I thought it was time that I meet James Rancourt in person to see what kind of man he was. In the morning I had Casey make an appointment for him to see me in the afternoon.
As I poured a glass of brandy for him and myself I asked if he would like to make a thousand dollars for a day or two of work.
"I'd like to make a thousand dollars, Mr. Reid," Rancourt said in a doubtful voice, "But I'm not aware of anything I could do to earn it."
"Mr. Axford," I explained to him as I handed him his glass, "Says that you're a researcher at the Willman Museum."
He refused the glass with a gesture, then said, "Yes, I'm his partner. It has been a long and fruitful association."
"And you've made a thorough study of the Scarf."
"Yes, I had hoped to publish a book on the man. I found him fascinating. He was quite peculiar in his invincibility. "
"How do you feel about the Scarf being at large tonight?"
"I shudder, but I fear we will have to accept what people have seen."
"Good, make that the tone of your article. Is your research material readily accessible?"
"The main body of it is at the museum."
"Fine, I'd like for to you to go through the Sentinel's files to add some pictures to go with your article, then you can pick up your research material. It's always good to give photographic proof to your readers."
"Mr. Reid, unfortunately I'm not a very fast typist."
"Mr. Rancourt, we have a lot more typists here than we have researchers."
With that Rancourt seemed satisfied with the deal we had made and left soon after.
The plan had been set in motion.
Rancourt arrived at the museum and finding that the door lock had been destroyed, rushed through the Chamber of Evil, through Willman's workroom and on to the back room. There he found that his steamer trunk's lock had also been destroyed and his manuscript missing. He headed for the front door, again passing through the Chamber of Evil. He paused in his headlong rush. Something strange had caught his eye.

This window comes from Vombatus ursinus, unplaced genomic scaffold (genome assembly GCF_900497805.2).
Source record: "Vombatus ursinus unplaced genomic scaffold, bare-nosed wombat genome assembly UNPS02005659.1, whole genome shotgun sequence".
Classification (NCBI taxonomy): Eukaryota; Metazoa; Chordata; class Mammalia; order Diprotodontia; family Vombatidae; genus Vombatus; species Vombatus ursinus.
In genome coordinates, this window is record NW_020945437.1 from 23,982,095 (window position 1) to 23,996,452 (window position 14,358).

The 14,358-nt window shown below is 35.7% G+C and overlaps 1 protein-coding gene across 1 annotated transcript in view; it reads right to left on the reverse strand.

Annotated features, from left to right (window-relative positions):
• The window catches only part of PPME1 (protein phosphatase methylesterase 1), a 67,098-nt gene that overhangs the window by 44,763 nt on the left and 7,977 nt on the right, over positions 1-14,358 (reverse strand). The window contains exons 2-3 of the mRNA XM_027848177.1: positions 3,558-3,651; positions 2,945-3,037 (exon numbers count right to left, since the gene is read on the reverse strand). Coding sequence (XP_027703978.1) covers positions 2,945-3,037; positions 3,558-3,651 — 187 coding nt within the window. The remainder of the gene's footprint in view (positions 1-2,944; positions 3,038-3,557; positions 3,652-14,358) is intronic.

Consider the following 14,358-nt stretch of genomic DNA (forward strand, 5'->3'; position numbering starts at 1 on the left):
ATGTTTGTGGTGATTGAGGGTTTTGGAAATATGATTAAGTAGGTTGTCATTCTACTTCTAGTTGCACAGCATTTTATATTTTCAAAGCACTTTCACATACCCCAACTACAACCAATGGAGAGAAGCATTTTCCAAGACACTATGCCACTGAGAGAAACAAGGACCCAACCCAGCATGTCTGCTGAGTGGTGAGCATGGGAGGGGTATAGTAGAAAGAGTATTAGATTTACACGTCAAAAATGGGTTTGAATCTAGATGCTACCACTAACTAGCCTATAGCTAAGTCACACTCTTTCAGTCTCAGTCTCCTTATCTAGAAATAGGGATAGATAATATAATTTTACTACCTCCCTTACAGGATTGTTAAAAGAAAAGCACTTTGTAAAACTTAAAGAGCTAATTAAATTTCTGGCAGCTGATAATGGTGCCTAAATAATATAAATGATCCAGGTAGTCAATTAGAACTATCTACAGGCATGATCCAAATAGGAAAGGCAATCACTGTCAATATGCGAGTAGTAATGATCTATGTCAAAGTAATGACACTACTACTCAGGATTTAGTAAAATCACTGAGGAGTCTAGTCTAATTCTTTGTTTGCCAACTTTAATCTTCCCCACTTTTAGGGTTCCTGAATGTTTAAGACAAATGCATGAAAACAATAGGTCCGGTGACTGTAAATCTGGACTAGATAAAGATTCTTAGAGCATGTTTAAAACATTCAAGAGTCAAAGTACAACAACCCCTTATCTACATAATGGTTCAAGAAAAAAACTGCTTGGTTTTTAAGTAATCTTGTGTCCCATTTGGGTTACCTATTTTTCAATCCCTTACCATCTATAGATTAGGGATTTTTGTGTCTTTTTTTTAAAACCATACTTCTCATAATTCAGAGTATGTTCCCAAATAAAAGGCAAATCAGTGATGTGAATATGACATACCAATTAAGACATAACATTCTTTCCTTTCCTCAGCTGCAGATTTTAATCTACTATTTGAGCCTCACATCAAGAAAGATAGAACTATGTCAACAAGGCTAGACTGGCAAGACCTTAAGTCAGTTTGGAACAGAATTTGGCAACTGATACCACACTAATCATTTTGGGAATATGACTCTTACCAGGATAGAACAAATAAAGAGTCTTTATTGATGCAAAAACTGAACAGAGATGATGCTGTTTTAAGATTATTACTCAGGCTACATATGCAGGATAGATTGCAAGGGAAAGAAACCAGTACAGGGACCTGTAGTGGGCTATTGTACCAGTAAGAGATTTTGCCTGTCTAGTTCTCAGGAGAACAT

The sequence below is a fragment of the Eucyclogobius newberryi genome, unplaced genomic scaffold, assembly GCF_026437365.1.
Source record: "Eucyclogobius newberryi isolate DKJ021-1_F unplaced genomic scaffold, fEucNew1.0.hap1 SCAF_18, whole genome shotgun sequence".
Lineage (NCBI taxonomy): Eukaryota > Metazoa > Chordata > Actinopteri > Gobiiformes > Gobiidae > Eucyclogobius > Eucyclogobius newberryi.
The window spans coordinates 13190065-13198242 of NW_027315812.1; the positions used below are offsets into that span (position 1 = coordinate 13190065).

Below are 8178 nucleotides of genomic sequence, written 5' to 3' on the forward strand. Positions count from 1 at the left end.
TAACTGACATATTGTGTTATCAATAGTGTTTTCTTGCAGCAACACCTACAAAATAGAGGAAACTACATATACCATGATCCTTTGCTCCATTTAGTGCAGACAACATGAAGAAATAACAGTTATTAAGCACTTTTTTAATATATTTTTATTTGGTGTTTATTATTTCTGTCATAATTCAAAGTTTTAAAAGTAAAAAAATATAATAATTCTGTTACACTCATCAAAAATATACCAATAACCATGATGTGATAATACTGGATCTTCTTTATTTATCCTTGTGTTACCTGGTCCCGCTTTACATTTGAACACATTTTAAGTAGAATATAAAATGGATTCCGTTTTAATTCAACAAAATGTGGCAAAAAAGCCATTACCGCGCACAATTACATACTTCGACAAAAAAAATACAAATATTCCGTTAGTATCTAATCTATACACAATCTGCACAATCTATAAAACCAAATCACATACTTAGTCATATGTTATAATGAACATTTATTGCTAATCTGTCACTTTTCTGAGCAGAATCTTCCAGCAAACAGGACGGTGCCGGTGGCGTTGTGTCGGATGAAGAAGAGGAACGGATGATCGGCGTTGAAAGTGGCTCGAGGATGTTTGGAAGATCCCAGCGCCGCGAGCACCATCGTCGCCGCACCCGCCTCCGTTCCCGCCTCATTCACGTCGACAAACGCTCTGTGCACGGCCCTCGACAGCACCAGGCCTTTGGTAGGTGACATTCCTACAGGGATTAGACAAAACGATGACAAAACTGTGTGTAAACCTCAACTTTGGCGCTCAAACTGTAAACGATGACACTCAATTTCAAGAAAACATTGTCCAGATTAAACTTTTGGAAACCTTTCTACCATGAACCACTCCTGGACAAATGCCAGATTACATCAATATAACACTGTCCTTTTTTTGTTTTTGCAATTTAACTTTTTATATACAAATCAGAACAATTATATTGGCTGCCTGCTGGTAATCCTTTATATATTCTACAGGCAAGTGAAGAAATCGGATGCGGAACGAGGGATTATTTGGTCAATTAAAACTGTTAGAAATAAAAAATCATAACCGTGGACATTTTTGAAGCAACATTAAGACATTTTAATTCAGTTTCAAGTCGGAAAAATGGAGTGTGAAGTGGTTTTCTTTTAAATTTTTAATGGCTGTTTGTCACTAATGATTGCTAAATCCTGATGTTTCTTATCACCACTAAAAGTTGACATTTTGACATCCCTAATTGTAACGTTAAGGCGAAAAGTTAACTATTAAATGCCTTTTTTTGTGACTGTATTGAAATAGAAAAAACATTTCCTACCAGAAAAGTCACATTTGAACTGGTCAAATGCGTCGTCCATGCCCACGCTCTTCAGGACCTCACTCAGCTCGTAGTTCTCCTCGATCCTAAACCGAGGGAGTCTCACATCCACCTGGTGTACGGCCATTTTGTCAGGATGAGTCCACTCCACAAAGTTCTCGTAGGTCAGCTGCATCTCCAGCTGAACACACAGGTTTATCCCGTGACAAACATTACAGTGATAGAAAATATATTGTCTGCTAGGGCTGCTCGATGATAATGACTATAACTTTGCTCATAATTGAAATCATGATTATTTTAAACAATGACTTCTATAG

There seated at a small table covered with a white tablecloth, place settings for two and candles was Hazel Schmidt. She was expectantly gazing at the wax figure of the Scarf. He couldn't believe his eyes. He drew off his glasses and she was still there. He moved closer. She didn't move when he waved his hand in front of her eyes. He reached out a hand and touched her cheek. She flinched, seeming to come out of a daydream.
"What are you doing here?" he demanded with an authority in his voice I hadn't heard before.
"They told me he'd come to life tonight." She looked up at him, half pleading, half defiant. "I wanted to see if it was true. If he remembered. But he don't remember. He ain't immortal, like he… like he promised. He's just made of wax." She sighed, her dreams crushed. "I guess I'll go now." She moved to rise out of her seat.
"No! Stay!" Rancourt ordered.
She turned to look at him, remembering perhaps the voice from another time.
"You remembered. That's what important," Rancourt said, drawing himself straight to his full height. There was a mad gleam in his eyes. "A part of immortality is that one is remembered. Don't you see that, my dear?"
"I don't know. I…"
"Attila the Hun is immortal!" Rancourt declared. "Jack the Ripper! Bluebeard! Captain Kidd! The great intellects wrestled with the problem of what impelled them to their greatness. And now Vina," he continued, pulling the scarf off the wax figure's neck. "The Scarf joins that exalted company. "
"You're the Scarf," Vina said in wonder.
"No," Rancourt said, pointing to the wax figure, "That is the Scarf. I am the vessel of his immortality. The Boswell to his Johnson. "
"You called me Vina." She rose to her feet, shaking her head. "You wouldn't have known who I was, if you wasn't. I can hear it in your voice. I can see it in your eyes. You're the Scarf."
"And now you have gained a sort of immortality of your own because you will be his last victim."
Vina looked at him in surprise. She had waited a long time for the Scarf to return, and now…
Rancourt twisted the ends of the scarf around his hands, stretching it between them.
"In a few weeks when we have put in place the new scene based on what the police will find here tomorrow you will not appear as you do now but as I recall you then. I promise it, Vina."
Her dream had become a nightmare. Hazel screamed as Rancourt twisted the scarf around her throat.